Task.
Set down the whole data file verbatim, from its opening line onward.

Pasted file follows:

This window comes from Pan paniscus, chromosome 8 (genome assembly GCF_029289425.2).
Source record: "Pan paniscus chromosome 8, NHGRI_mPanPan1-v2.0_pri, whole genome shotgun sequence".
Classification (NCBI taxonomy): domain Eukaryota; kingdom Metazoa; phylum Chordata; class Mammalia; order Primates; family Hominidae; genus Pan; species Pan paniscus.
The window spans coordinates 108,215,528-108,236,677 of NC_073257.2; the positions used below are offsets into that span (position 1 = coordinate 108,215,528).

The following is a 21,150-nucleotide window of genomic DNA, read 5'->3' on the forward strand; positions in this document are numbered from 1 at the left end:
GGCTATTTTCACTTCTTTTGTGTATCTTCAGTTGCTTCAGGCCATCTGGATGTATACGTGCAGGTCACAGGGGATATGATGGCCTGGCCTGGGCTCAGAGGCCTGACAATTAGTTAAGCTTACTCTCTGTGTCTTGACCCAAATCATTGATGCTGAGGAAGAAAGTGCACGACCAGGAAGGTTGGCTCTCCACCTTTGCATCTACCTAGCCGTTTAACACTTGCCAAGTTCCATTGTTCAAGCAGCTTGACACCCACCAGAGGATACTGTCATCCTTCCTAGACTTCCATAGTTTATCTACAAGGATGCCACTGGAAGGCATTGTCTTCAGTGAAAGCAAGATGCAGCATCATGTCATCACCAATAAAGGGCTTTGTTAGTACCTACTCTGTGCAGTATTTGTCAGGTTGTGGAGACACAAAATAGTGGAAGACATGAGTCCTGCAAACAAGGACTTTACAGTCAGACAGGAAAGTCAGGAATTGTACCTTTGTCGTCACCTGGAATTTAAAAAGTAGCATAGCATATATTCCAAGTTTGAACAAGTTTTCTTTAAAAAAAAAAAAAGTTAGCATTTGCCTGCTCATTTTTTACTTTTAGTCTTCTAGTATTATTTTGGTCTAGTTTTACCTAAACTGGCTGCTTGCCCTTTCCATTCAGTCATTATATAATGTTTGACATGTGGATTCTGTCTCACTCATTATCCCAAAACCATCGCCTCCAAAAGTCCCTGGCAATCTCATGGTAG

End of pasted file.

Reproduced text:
This window comes from Pan paniscus, chromosome 8 (genome assembly GCF_029289425.2).
Source record: "Pan paniscus chromosome 8, NHGRI_mPanPan1-v2.0_pri, whole genome shotgun sequence".
Classification (NCBI taxonomy): domain Eukaryota; kingdom Metazoa; phylum Chordata; class Mammalia; order Primates; family Hominidae; genus Pan; species Pan paniscus.
The window spans coordinates 108,215,528-108,236,677 of NC_073257.2; the positions used below are offsets into that span (position 1 = coordinate 108,215,528).

The following is a 21,150-nucleotide window of genomic DNA, read 5'->3' on the forward strand; positions in this document are numbered from 1 at the left end:
GGCTATTTTCACTTCTTTTGTGTATCTTCAGTTGCTTCAGGCCATCTGGATGTATACGTGCAGGTCACAGGGGATATGATGGCCTGGCCTGGGCTCAGAGGCCTGACAATTAGTTAAGCTTACTCTCTGTGTCTTGACCCAAATCATTGATGCTGAGGAAGAAAGTGCACGACCAGGAAGGTTGGCTCTCCACCTTTGCATCTACCTAGCCGTTTAACACTTGCCAAGTTCCATTGTTCAAGCAGCTTGACACCCACCAGAGGATACTGTCATCCTTCCTAGACTTCCATAGTTTATCTACAAGGATGCCACTGGAAGGCATTGTCTTCAGTGAAAGCAAGATGCAGCATCATGTCATCACCAATAAAGGGCTTTGTTAGTACCTACTCTGTGCAGTATTTGTCAGGTTGTGGAGACACAAAATAGTGGAAGACATGAGTCCTGCAAACAAGGACTTTACAGTCAGACAGGAAAGTCAGGAATTGTACCTTTGTCGTCACCTGGAATTTAAAAAGTAGCATAGCATATATTCCAAGTTTGAACAAGTTTTCTTTAAAAAAAAAAAAAGTTAGCATTTGCCTGCTCATTTTTTACTTTTAGTCTTCTAGTATTATTTTGGTCTAGTTTTACCTAAACTGGCTGCTTGCCCTTTCCATTCAGTCATTATATAATGTTTGACATGTGGATTCTGTCTCACTCATTATCCCAAAACCATCGCCTCCAAAAGTCCCTGGCAATCTCATGGTAG